Having one baby in the neonatal intensive care unit (NICU) can be extremely stressful. Imagine having to do it TWICE! That was Ashley Baskin’s experience, delivering both her children prematurely.
How did she make it through these difficult experiences? Ashley credits her husband Justin, her family, the midwives who monitored her for weeks, the NICU staff and doctors, but also the team of specialists who helped her before she even delivered her children- the Maternal Fetal Medicine (MFM) group, a group of specialists who provide comprehensive care to women who have high-risk pregnancies.
In 2010, Ashley was pregnant with her first child. At 28 weeks, she learned that she had preeclampsia, a potentially dangerous complication characterized by high blood pressure and a large amount of protein in the urine. After the diagnosis, Ashley met with an MFM doctor to discuss her options. “The doctor came into the room and she was immediately like family. She sat on my bed and explained what was ahead. She wasn’t throwing statistics at me. She was talking to me and my husband in a very clear way,” Ashley said.
The MFM doctors informed Ashley that most women with preeclampsia have to deliver within 72 hours. And sure enough, Ashley’s son, Andrew, was born three days later. He was born at 29 weeks and weighed only 2 pounds, 1 ounce. Andrew stayed in the NICU for 64 days.
In 2013, Ashley was pregnant with her second child. “Every day and night I would pray that I would have a full term or at the very least near full term pregnancy,” she said. But once again Ashley’s blood pressure was high. After several trips to the triage unit, an MFM doctor determined that because of her history and symptoms, they would have to deliver Ashley’s baby early. Her daughter, Alexis, was born at 34 weeks and weighed 3 lbs. 14 ounces. Alexis was able to go home after 21 days in the NICU.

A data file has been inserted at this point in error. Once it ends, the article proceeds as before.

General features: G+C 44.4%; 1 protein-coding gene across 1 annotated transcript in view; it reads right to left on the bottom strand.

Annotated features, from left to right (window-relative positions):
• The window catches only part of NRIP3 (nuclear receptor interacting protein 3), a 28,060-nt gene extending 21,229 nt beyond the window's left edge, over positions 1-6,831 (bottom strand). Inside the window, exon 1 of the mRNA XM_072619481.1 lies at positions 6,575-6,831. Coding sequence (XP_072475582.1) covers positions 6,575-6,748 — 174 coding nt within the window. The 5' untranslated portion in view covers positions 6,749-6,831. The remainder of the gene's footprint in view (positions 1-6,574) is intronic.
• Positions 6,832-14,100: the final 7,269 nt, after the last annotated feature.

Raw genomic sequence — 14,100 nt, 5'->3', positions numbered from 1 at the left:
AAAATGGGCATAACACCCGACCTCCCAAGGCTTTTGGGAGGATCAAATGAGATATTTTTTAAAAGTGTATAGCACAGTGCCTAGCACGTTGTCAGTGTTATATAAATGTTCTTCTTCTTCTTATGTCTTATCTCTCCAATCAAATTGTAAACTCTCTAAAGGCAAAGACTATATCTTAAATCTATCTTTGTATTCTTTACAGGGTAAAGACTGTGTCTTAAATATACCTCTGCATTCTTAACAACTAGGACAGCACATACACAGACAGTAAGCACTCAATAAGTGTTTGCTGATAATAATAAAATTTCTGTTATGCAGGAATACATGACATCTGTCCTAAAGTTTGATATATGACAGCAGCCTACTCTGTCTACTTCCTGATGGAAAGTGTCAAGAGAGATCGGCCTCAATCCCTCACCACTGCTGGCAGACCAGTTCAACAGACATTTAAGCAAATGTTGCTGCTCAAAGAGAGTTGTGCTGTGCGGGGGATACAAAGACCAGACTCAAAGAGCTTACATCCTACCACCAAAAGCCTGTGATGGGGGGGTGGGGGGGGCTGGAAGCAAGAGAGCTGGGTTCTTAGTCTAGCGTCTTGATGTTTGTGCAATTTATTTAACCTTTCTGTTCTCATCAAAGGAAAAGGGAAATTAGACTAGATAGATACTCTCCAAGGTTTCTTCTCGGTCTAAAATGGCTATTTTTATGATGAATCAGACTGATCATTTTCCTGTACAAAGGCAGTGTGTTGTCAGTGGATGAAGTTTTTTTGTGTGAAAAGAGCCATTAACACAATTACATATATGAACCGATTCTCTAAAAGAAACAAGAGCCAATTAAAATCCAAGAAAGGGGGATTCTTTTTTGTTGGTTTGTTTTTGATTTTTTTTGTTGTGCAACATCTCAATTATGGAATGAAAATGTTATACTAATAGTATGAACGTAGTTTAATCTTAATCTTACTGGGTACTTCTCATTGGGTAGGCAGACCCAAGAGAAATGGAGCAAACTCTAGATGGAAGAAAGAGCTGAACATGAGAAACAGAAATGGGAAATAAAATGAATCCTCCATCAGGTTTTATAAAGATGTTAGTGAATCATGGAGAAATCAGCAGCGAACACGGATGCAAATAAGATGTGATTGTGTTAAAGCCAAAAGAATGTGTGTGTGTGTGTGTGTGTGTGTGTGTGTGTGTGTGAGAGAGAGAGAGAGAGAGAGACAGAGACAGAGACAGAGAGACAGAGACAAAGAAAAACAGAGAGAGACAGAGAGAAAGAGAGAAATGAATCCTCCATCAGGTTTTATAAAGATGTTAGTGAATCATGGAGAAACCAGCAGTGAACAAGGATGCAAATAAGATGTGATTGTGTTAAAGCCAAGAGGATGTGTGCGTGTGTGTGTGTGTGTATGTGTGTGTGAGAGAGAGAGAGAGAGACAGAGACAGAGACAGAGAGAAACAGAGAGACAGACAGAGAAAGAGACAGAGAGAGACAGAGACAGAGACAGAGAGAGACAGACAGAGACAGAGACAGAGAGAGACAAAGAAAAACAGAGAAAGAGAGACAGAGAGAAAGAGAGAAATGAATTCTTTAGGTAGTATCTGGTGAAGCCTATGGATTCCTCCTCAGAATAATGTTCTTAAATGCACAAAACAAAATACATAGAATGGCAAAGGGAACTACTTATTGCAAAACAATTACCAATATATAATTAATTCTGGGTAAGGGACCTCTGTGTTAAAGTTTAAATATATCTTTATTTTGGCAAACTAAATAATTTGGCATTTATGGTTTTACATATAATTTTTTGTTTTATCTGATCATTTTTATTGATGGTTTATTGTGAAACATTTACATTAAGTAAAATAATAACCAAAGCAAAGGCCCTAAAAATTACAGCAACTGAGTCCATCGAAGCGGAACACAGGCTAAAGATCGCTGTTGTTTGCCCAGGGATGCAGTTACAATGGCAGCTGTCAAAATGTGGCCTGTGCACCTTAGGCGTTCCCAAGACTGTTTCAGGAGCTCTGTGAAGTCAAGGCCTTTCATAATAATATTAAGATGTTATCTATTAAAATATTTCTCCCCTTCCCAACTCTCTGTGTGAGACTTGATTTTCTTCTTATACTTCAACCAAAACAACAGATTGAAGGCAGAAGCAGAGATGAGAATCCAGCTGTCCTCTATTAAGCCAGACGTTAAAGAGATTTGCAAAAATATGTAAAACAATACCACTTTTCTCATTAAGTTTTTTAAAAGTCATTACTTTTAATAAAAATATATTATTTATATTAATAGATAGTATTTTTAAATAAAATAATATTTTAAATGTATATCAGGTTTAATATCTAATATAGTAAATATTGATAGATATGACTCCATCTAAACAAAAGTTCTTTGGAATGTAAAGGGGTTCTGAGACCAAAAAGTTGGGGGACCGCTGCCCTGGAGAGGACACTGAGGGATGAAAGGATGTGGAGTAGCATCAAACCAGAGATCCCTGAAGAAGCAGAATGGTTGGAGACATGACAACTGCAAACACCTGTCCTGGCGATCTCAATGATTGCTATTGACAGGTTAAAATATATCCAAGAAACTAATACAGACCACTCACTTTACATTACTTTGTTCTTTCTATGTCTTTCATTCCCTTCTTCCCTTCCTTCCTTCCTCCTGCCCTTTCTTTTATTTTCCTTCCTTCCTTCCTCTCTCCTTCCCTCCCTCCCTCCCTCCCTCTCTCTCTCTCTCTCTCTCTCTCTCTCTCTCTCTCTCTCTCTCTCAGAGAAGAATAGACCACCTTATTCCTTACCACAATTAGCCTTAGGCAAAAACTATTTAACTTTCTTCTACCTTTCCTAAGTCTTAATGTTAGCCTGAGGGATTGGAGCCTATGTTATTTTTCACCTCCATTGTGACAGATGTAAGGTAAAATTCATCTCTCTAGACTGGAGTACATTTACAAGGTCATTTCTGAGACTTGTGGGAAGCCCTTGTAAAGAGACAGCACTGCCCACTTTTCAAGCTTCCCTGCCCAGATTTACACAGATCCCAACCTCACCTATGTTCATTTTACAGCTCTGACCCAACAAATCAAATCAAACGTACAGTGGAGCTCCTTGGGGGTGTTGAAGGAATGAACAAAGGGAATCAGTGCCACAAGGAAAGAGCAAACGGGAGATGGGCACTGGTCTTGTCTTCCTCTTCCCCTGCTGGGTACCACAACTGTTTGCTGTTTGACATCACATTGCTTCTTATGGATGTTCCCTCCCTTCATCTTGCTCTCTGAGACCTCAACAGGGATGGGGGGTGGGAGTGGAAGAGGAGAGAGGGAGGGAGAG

Ashley reflected on the difficulties of having a child in the NICU. “It was so difficult to see other families coming and going while my baby remained. It really took a toll on me. There were days when I would just hold my son and cry,” she said.
But the support from the NICU staff, from nurses to the housekeepers, helped her push through. “Everyone was very kind, warm, and reassuring. It wasn’t a cold clinical setting. It really felt like another room in my home. The nurses were wonderful and even the maintenance team would reach out to us and wish our baby well,” she said.
Today, Andrew is six years old, playing soccer, and working toward his junior black belt in karate. His younger sister, Alexis, will turn three next month. She also plays soccer and loves Peppa Pig. They both have met and exceeded the benchmarks for their age groups.
Ashley still remembers the names of most of her nurses, midwives, clinicians, residents, and other staff members. She is eternally grateful for the care both of her children received. “Everyone was amazing. So many doctors and nurses stand out to me. When we took our son home we were excited but we were emotional because it felt like we were leaving family- the family we created at Magee.”
To learn more about the Maternal Fetal Medicine team or how you can help fight prematurity, please visit www.mageewomens.org or call 412-641-8977.